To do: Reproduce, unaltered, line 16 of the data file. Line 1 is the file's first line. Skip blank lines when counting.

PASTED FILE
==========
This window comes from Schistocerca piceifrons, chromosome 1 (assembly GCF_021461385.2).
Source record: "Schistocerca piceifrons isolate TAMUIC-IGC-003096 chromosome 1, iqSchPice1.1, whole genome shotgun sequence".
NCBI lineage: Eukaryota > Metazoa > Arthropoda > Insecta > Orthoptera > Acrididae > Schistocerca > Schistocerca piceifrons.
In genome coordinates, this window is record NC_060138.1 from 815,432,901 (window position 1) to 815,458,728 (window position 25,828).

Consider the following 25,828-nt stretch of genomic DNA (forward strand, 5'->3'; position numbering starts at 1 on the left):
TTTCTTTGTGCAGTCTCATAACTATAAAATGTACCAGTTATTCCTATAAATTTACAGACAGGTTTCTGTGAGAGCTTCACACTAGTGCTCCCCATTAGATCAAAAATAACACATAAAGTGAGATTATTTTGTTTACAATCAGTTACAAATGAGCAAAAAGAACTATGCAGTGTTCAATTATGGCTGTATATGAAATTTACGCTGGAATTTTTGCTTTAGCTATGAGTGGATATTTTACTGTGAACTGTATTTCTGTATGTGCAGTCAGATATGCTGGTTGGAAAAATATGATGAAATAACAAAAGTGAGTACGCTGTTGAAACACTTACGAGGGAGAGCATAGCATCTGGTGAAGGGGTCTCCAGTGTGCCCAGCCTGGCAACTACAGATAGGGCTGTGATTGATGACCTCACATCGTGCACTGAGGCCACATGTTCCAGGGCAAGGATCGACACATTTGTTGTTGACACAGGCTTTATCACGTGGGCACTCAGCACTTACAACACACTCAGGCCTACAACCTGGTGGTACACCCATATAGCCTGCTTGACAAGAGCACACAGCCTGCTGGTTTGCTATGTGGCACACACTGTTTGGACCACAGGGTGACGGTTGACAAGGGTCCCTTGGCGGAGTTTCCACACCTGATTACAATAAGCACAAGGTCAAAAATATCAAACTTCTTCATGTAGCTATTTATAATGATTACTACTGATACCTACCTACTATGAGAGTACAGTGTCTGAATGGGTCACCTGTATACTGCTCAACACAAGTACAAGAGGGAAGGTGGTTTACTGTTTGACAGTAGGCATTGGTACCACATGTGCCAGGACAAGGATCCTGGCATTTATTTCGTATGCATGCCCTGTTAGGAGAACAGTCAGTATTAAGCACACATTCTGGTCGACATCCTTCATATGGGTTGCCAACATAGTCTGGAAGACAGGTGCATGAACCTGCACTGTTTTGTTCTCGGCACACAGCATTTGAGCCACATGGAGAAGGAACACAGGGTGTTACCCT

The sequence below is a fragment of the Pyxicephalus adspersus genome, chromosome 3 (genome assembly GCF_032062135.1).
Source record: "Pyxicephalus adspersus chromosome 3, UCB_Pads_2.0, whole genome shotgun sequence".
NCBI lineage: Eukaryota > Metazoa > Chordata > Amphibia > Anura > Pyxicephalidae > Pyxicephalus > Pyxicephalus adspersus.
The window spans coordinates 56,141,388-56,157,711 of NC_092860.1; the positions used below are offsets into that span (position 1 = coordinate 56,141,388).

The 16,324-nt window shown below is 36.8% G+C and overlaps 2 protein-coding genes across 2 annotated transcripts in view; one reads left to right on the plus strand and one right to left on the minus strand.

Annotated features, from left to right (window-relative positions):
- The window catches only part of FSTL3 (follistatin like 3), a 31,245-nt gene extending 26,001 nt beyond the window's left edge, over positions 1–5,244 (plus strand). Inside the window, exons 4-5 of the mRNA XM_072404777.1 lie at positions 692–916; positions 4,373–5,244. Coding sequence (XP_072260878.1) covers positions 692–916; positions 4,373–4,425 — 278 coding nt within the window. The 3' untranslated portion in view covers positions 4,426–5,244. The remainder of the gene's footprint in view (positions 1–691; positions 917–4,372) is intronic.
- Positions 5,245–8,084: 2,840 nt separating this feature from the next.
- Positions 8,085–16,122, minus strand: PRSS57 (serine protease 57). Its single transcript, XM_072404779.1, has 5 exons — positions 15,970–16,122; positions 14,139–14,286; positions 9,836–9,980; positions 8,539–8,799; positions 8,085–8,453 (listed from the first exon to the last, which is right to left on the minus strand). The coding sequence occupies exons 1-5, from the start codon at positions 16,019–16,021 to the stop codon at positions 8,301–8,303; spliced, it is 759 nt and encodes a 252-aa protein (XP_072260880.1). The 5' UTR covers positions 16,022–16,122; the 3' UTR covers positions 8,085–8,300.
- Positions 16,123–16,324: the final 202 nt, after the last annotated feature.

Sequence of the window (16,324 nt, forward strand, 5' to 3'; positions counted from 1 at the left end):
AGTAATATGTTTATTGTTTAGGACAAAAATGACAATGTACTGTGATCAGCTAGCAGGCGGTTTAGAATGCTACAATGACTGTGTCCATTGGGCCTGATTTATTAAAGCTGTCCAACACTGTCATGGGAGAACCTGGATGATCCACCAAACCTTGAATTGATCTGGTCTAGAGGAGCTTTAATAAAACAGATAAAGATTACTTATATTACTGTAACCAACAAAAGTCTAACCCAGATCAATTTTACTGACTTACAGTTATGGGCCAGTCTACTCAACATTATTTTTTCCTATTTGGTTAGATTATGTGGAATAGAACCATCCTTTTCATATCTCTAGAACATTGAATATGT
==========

- Positions 16,123–16,324: the final 202 nt, after the last annotated feature.